Sir Keir Starmer hits back at claims he went missing amid cost of living crisis

·3-min read
Sir Keir Starmer - Jane Barlow/PA Wire
Sir Keir Starmer - Jane Barlow/PA Wire

Sir Keir Starmer on Friday night defended going on holiday during the cost of living crisis as it emerged that Labour’s latest energy policy would save families just £84 a year.

The Labour leader said the foreign trip was the first break he had taken with his family in three years, hitting back at criticism that he had gone missing in action.

Speaking at the Edinburgh Fringe festival, he told Iain Dale, the broadcaster, that one of his children had asked whether they now needed to book time with him through his office.

Earlier this month, Boris Johnson and Nadhim Zahawi, the Chancellor, also faced criticism for taking holidays.

Sir Keir dismissed accusations that he had vanished over the response to the cost of living crisis, saying: “This business that we haven’t been leading on this is pretty nonsensical.

“The Labour party actually has been all over this for the best part of a year. I said we’ve got to have not just crisis management, but deal with the problem more substantially.”

The comments came amid growing restlessness on the Left of the party over his “weak” response to the crisis.

Backbenchers demanded that he “go further” after it emerged his planned crackdown on rip-off pre-payment electricity meters would save households less than £100.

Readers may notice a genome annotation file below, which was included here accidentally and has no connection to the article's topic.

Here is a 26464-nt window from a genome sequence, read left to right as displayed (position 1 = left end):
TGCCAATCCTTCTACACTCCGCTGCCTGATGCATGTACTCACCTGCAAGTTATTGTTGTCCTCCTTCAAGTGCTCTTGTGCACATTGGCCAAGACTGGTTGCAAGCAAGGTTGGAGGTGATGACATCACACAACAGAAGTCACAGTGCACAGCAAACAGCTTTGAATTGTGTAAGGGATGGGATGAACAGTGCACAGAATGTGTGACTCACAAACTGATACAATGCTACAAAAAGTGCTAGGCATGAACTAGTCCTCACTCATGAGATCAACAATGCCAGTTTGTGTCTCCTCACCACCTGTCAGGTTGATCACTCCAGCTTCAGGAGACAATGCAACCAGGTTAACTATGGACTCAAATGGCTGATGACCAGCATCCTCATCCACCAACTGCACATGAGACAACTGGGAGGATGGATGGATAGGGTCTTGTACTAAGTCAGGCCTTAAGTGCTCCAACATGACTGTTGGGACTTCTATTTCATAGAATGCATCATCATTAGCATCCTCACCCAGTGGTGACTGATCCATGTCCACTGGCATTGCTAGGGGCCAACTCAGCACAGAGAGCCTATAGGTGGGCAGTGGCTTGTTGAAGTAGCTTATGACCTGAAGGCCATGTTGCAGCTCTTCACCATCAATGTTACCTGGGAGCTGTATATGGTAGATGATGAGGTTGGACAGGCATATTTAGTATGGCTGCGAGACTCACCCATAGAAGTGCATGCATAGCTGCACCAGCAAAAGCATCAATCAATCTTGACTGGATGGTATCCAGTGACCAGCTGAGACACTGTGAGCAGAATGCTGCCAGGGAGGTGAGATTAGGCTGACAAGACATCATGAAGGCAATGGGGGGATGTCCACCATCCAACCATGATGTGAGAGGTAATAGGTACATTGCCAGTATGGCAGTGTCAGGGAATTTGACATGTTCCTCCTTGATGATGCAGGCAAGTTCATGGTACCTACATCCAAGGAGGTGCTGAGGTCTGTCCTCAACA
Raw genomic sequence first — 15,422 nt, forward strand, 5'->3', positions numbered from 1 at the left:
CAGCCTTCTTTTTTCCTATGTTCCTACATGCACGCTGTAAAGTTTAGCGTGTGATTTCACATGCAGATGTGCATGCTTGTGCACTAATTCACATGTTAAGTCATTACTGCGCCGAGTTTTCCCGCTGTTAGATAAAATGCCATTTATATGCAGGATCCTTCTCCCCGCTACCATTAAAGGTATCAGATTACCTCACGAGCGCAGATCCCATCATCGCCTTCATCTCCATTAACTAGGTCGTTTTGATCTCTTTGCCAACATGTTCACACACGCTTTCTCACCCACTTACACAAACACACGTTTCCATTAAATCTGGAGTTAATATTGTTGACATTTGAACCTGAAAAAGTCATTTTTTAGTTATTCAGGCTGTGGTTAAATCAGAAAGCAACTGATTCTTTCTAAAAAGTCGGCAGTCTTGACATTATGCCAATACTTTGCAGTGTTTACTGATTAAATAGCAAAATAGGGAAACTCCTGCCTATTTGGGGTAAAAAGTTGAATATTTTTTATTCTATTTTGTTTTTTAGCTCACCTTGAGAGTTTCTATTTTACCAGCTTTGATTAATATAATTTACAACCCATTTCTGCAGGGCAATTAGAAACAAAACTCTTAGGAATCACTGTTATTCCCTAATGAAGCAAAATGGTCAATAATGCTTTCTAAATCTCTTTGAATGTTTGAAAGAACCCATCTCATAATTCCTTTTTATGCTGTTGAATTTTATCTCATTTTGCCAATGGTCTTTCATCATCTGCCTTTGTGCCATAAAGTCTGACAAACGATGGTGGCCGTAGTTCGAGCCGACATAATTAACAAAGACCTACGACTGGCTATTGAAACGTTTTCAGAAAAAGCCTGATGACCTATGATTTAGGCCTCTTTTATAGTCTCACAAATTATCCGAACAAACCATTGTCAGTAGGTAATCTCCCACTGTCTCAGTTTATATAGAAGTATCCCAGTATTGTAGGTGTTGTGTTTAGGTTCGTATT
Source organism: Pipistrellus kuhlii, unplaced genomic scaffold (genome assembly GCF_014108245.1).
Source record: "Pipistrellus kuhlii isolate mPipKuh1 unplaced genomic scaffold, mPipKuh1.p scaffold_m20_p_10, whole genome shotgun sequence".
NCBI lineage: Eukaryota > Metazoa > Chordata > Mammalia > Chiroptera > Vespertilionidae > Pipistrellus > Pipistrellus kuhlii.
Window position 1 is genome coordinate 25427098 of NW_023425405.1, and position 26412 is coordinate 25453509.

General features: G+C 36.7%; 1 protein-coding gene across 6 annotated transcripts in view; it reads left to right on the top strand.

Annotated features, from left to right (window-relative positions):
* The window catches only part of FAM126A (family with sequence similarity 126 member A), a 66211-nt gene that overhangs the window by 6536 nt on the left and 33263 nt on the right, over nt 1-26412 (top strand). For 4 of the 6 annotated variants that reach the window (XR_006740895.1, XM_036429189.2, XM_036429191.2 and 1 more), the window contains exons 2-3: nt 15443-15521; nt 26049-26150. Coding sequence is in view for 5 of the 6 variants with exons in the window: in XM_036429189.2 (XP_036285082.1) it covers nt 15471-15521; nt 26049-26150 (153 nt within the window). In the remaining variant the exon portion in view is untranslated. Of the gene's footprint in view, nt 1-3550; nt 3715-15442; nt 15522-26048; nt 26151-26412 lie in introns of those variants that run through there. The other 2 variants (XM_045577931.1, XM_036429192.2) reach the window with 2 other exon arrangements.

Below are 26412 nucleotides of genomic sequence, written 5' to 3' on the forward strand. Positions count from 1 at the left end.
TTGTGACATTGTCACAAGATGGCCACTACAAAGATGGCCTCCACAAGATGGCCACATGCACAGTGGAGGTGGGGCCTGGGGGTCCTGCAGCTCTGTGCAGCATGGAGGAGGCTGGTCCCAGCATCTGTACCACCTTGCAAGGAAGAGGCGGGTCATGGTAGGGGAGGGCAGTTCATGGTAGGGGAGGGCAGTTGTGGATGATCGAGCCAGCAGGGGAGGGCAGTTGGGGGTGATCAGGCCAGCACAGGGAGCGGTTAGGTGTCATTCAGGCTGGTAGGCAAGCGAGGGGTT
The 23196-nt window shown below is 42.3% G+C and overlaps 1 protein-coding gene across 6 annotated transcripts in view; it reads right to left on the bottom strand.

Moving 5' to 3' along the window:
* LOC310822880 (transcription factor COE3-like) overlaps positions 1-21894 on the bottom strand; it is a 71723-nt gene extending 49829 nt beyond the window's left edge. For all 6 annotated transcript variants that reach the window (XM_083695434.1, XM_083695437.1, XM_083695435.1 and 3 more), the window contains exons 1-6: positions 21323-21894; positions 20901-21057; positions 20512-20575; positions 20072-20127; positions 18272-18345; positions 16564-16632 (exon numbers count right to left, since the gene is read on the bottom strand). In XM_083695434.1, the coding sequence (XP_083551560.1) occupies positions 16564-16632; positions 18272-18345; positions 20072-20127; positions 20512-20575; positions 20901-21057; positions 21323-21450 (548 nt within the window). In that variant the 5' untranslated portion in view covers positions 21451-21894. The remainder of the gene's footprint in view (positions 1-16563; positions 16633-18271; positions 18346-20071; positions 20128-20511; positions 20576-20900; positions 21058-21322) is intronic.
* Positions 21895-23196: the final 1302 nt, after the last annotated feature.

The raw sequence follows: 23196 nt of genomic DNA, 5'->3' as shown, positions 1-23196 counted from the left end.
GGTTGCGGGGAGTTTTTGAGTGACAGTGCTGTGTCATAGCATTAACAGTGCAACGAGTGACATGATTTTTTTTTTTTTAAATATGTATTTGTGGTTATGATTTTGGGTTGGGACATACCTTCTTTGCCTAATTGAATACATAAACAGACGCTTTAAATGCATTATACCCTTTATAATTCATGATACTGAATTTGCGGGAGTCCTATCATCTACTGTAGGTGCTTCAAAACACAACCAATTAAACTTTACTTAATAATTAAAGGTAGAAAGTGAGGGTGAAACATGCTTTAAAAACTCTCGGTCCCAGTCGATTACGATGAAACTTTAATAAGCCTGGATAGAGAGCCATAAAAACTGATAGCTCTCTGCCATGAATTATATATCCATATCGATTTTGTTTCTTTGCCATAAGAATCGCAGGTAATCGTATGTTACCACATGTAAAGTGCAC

They praised Gordon Brown after the former prime minister put forward a blueprint to temporarily renationalise energy firms.

In Edinburgh on Friday, Sir Keir said he had been “absolutely leading” on the cost of living, adding that the Tories were adopting his ideas.

He pledged to set out a “comprehensive” plan for dealing with rising prices on Monday and attacked Boris Johnson as a “lame duck” Prime Minister, telling reporters: “We do need a strategic, a credible, plan – and that’s exactly what’s missing from this government.”

Labour has unveiled plans to stop energy firms charging families who have to use pre-payment meters more for their electricity.

The party said it would reimburse providers for the money they would lose using a beefed up windfall tax at a cost of £113 million. Sir Keir said the policy would help four million of the lowest earning households and was only “part of our energy package to tackle the cost of living crisis”.

But the announcement, which analysis showed would save families just £84 a year based on current prices, flopped with some Left-wing MPs.

Dan Carden, the MP for Liverpool Walton, insisted “energy companies should not be reimbursed for bad practice” while Kim Johnson, who represents Liverpool Riverside, urged Labour to “go further” by renationalising utilities.

Momentum, the Left-wing campaign group, said: “We shouldn’t be compensating energy companies for ending predatory practices. We should be nationalising them.”

Left-wing MPs were angered last month when Sir Keir confirmed that he had dropped a pledge to renationalise energy firms. Senior Labour figures said buying back utilities companies would cost too much, and that taxpayers’ money must be spent on helping families through the cost of living crunch.